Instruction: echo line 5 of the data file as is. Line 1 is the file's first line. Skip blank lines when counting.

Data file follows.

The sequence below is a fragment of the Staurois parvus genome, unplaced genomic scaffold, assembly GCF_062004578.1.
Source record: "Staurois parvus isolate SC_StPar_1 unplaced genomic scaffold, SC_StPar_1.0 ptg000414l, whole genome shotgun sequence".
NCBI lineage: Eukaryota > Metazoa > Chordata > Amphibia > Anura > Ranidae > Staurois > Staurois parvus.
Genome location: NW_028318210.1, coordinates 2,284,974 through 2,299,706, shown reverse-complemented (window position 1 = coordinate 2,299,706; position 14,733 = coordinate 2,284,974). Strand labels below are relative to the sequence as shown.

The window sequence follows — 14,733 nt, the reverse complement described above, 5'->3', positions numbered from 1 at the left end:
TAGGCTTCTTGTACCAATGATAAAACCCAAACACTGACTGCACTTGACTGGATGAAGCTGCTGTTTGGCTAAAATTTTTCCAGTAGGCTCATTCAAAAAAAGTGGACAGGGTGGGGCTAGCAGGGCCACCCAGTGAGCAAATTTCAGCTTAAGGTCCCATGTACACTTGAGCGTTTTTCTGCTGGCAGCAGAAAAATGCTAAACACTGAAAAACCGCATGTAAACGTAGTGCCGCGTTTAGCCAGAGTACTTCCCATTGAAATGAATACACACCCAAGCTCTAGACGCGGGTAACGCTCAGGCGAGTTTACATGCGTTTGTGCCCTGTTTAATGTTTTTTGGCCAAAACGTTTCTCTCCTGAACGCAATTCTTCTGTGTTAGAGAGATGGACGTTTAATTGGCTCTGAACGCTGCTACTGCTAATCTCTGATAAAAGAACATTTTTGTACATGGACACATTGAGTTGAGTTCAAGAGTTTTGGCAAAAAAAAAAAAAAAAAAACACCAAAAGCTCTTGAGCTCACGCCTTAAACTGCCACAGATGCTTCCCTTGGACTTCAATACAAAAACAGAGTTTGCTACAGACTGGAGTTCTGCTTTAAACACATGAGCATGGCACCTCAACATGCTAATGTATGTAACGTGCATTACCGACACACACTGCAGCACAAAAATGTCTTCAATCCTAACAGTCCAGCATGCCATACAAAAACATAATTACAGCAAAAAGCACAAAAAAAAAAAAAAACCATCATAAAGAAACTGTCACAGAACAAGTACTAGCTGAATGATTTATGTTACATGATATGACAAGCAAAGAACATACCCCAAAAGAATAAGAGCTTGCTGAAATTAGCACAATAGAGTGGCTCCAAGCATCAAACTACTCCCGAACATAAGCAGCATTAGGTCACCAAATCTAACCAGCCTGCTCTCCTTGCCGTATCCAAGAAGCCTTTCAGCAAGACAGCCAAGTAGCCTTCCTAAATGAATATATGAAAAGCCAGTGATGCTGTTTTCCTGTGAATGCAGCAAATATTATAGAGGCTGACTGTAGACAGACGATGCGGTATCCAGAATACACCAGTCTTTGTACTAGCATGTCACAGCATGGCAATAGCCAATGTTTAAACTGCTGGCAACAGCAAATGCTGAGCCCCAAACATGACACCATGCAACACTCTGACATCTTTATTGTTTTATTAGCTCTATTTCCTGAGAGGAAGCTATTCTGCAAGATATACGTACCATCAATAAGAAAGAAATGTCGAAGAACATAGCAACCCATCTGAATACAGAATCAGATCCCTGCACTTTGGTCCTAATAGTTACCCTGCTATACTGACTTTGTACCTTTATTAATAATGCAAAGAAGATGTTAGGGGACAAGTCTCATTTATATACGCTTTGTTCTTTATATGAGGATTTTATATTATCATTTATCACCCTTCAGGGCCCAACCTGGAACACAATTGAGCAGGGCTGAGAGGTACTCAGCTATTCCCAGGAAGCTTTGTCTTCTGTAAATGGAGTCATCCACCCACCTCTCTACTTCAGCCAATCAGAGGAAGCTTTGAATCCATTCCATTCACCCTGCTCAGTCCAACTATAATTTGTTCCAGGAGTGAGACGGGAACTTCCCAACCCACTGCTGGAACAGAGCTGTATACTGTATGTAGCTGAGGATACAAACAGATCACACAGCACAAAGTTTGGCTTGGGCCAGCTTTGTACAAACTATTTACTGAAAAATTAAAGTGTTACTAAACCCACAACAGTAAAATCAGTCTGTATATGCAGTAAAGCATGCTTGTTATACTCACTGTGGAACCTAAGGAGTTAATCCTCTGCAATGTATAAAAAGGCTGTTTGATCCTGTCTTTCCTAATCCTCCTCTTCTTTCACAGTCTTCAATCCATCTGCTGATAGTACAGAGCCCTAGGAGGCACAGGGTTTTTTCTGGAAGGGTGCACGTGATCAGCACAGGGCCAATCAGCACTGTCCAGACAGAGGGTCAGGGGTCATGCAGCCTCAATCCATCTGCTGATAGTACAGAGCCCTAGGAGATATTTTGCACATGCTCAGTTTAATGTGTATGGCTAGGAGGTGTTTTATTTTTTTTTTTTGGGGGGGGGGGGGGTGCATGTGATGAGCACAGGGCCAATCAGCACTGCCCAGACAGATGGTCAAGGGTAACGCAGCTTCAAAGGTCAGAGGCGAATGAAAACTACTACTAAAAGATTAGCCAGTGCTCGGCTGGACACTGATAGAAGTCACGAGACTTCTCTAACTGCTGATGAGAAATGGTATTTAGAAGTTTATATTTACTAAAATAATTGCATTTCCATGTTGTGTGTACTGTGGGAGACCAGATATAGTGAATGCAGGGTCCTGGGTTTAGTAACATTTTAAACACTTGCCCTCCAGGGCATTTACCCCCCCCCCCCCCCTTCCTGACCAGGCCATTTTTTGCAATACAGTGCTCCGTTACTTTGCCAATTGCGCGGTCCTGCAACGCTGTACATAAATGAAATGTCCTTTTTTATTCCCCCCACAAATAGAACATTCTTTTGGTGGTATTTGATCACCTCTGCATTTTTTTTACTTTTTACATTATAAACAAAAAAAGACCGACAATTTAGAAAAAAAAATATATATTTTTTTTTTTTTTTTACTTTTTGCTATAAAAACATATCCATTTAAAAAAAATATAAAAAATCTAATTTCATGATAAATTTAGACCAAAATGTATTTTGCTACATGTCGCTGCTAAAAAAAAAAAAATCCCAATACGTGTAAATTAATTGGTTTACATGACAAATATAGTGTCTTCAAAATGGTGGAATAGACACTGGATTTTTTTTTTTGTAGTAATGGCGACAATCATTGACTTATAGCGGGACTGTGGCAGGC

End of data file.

The window sequence follows — 14,733 nt, the reverse complement described above, 5'->3', positions numbered from 1 at the left end: